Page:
Oil

A.    Crude oil is a thick, gooey liquid consisting of hundreds of combustible hydrocarbons mixed with small amounts of sulfur, oxygen, and nitrogen impurities.

1.     Three geological events led to the presence of oil.

a.     Sediments buried organic material faster than it could decay.

b.     Sea floors with these sediments were subjected to the right pressure and heat to convert organic material to oil.

c.     Oil collected in porous limestone or sandstone and was capped by shale or silt to keep it from escaping.

2.     Oil and natural gas provide us with food grown with the help of hydrocarbon-based fertilizers and pesticides. This type of oil is known as conventional oil or light oil.

3.     The oil industry today is a marvel of high tech events to extract, refine, market, and distribute to the world’s populations.

4.     Oil and natural gas are often found together under a dome. On average, only about 40–50% of the oil in the deposit is recovered.

5.     The remaining heavy crude oil is too difficult or expensive to extract.

6.     Drilling causes only moderate environmental damage, but transportation around the world results in oil spills on land and in aquatic systems. Harmful effects are also associated with extraction, processing, and use of any nonrenewable resource from the earth’s crust.

7.     Improved extraction technologies should cause less environmental damage.

8.     Crude oil is transported to a refinery where it is broken down into components with different boiling points. This process accounts for about 8% of all U.S. energy consumption. (Refining crude oil)

9.     Petrochemicals are oil distillation products that are used as raw materials in manufacturing pesticides, plastics, synthetic fibers, paints, medicines, and other products.

B.    Eleven OPEC countries have 78% of the world’s proven oil reserves.

1.     The control of current and future oil reserves is the single greatest source of global economic and political power.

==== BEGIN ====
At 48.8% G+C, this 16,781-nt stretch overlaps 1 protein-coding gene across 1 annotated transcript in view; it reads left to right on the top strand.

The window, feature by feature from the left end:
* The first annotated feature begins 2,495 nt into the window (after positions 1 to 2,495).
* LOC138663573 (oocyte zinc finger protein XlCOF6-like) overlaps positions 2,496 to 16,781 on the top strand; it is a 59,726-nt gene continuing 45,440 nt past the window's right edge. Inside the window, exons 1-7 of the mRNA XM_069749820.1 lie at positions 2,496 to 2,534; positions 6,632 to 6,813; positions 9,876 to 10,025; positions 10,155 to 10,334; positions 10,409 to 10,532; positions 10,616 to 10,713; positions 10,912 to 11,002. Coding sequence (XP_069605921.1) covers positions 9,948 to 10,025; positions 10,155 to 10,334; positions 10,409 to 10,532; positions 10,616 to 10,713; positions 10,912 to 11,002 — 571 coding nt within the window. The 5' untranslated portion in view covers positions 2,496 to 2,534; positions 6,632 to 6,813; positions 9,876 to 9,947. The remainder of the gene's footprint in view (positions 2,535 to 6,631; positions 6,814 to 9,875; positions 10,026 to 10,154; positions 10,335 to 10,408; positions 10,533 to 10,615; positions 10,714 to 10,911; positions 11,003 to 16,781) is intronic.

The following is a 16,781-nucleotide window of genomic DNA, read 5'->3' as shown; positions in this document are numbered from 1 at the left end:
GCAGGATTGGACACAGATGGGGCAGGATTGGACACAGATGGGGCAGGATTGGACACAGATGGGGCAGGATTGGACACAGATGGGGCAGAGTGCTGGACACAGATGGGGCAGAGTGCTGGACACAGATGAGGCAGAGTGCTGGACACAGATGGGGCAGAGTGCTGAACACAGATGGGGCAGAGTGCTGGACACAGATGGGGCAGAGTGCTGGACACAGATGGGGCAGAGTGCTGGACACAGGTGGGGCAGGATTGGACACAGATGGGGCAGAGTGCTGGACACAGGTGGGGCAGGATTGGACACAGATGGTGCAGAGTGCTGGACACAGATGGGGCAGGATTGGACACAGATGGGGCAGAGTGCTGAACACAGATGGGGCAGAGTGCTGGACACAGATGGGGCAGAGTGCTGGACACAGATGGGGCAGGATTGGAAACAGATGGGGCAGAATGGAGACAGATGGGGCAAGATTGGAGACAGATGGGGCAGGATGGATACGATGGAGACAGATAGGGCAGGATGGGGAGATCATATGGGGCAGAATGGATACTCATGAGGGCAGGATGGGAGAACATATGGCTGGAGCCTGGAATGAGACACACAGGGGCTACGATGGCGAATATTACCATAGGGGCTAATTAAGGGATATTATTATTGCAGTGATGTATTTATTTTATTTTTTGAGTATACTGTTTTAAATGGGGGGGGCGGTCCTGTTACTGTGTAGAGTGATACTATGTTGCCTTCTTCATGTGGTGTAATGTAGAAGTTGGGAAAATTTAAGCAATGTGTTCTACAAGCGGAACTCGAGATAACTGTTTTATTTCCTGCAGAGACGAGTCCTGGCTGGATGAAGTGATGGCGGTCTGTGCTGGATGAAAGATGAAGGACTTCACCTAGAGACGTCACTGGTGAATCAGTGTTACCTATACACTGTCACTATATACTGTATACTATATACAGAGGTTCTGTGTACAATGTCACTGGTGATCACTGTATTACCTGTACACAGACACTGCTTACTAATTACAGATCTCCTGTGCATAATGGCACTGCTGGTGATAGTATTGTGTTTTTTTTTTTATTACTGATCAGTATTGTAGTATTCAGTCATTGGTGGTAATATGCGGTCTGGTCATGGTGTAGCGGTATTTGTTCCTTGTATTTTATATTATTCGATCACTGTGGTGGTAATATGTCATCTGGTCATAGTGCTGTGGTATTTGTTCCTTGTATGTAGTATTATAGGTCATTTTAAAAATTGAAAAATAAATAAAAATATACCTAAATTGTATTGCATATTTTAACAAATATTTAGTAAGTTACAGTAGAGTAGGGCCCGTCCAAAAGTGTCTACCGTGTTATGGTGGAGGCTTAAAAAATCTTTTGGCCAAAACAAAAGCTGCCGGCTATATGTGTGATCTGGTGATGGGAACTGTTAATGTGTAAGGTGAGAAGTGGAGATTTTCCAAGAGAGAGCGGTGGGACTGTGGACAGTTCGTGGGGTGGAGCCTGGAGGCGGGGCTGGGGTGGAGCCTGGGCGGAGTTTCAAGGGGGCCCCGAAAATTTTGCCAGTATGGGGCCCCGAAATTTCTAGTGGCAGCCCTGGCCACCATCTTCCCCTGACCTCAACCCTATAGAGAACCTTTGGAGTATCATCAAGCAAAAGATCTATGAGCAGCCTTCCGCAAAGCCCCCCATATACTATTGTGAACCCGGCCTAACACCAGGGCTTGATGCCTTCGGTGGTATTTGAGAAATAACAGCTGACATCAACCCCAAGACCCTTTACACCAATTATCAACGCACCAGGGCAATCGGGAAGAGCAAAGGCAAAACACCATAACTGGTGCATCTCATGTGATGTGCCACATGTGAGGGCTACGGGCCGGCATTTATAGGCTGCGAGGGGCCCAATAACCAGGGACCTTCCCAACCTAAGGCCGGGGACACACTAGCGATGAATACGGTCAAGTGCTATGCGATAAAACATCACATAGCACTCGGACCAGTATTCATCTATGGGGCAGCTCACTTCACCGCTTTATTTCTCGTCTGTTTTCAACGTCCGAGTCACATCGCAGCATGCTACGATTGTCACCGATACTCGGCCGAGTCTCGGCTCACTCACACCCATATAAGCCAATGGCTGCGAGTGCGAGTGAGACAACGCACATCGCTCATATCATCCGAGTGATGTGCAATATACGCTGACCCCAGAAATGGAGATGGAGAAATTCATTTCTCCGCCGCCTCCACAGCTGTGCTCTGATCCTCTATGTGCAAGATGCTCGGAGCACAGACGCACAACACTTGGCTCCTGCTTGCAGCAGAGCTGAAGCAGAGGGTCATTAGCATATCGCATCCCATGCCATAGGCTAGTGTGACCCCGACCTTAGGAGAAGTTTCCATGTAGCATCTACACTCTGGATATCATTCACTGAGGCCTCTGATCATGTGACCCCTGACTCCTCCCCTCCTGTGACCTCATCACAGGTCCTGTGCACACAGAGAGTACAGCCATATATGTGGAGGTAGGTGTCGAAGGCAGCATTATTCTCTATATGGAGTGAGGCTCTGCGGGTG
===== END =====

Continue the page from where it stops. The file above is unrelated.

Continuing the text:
2.     Saudi Arabia has the largest supply of oil reserves with 25%. The OPEC nations are almost all in the Middle East. It is thought that their production of global oil will increase from 30% at present to 50% in the future.

3.     Oil is the most widely used resource in the world. It is of concern that the oil producing areas are politically stable. This area is often very volatile and may be subject to terrorist attacks.

C.    The U.S. has only 2.9% of the world’s proven oil reserves and about one-fourth of that comes from offshore drilling and from Alaska’s North Slope. (Locations of North American major known deposits of oil, natural gas and coal  and potential areas for exploration)

1.     The U.S. uses about 26% of crude oil extracted worldwide each year.

2.     U.S. oil extraction has declined since 1985. Most of the oil extracted costs $7.50–8.00/barrel compared to about $2.50/barrel from Saudi Arabia.

3.     In 2003, the U.S. imported about 55% of the oil it used. By 2020, the U.S. could be importing 64–70% of the oil it will use.

4.     Some analysts feel that importing oil is not all bad, that U.S. oil reserves should be held in reserve.

D.    Known and projected global reserves should last 42–93 years, and U.S. reserves for 10–48 years depending on how rapidly we use oil.